In a familiar mantra for local arts organizations, the orchestra avoided a deficit even as fundraising and attendance fell.
The Minnesota Orchestra balanced its budget for fiscal 2009-10. Tight financial controls resulted in a slim $8,000 surplus on expenses of $30.8 million, even as attendance and donations fell.
"This was a season characterized by disciplined budget management and significant expense cuts, which kept our operations stable in an unpredictable environment," said board chair Richard Davis at the organization's annual meeting Wednesday.
Expenses for fiscal 2010 were cut 5 percent from the previous year's budget. While capacity for all concerts rose by 1 percent to 72 percent, actual attendance fell 7 percent, to 250,000 from 270,000 in fiscal 2009. This was possible because the orchestra offered 16 fewer concerts, a dropoff of 9 percent from 2008-09. President and CEO Michael Henson said this was part of the orchestra's financial strategy as it tries to budget with realistic expectations and continue to cut costs.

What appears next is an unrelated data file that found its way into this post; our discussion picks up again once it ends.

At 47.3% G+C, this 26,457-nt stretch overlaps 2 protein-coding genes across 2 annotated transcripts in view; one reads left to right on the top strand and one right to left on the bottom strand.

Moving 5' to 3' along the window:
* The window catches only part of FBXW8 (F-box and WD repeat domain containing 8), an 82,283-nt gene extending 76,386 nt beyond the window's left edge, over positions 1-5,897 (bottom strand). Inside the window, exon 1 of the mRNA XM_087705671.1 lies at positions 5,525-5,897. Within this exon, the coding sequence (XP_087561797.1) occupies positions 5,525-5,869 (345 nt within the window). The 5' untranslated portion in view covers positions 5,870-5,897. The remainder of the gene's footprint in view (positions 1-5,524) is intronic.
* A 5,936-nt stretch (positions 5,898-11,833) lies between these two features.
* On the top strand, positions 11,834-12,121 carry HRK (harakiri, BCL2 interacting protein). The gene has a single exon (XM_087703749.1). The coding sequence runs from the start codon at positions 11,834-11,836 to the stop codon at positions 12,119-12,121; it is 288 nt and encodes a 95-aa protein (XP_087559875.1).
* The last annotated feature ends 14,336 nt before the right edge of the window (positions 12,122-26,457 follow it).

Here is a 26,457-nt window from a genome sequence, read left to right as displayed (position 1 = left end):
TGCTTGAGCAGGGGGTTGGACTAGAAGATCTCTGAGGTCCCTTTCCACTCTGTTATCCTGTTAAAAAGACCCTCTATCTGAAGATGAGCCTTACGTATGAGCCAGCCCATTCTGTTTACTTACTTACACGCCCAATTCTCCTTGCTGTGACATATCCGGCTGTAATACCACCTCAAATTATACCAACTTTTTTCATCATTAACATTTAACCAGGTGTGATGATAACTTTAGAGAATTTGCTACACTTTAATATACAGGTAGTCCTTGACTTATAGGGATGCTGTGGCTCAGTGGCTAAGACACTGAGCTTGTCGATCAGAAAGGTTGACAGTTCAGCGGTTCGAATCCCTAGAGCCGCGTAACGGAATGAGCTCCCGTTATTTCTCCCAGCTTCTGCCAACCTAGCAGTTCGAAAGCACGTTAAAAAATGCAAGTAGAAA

"We re-scoped our season to better match our supply with audience demand," Henson said.
Total annual contributions continued to decline. This year's $13.2 million was off 7 percent from $14.2 million in the previous year.
Artistic highlights of the year included a brief European tour in August that drew large audiences in London, Edinburgh and Amsterdam -- as well as significant critical praise. The orchestra's performance of Sibelius' Kullervo last March became the stuff of legend when New Yorker critic Alex Ross singled out the orchestra and music director Osmo Vänskä from among several world-class groups participating in a festival at Carnegie Hall. Recordings were released of Bruckner's Symphony No. 4, and the Tchaikovsky Piano Concertos with Stephen Hough. In addition, the box set of the previously released Beethoven Symphony cycle was issued.
The orchestra has raised $43 million to refurbish Orchestra Hall. In April, Toronto-based KPMB architects unveiled drawings that envision expanding lobby space and scrubbing the 1970s modernism from the building's facade. Included in the total is $14 million in bonding money from the state of Minnesota. Renovation begins in June 2012 and the orchestra has announced that it will perform the 2012-13 season at the Minneapolis Convention Center Auditorium.
Henson noted that fundraising continues for the project, part of a $100 million capital campaign encompassing artistic initiatives and endowment support. To date, $88 million (including the building funds) has been raised.
The organization's total investments rose to $147 million, up $10 million from 2009 -- fueled by better returns and an influx of money earmarked for the hall project. That figure is still down considerably from $171 million in investments in 2008.
Graydon Royce • 612-673-7299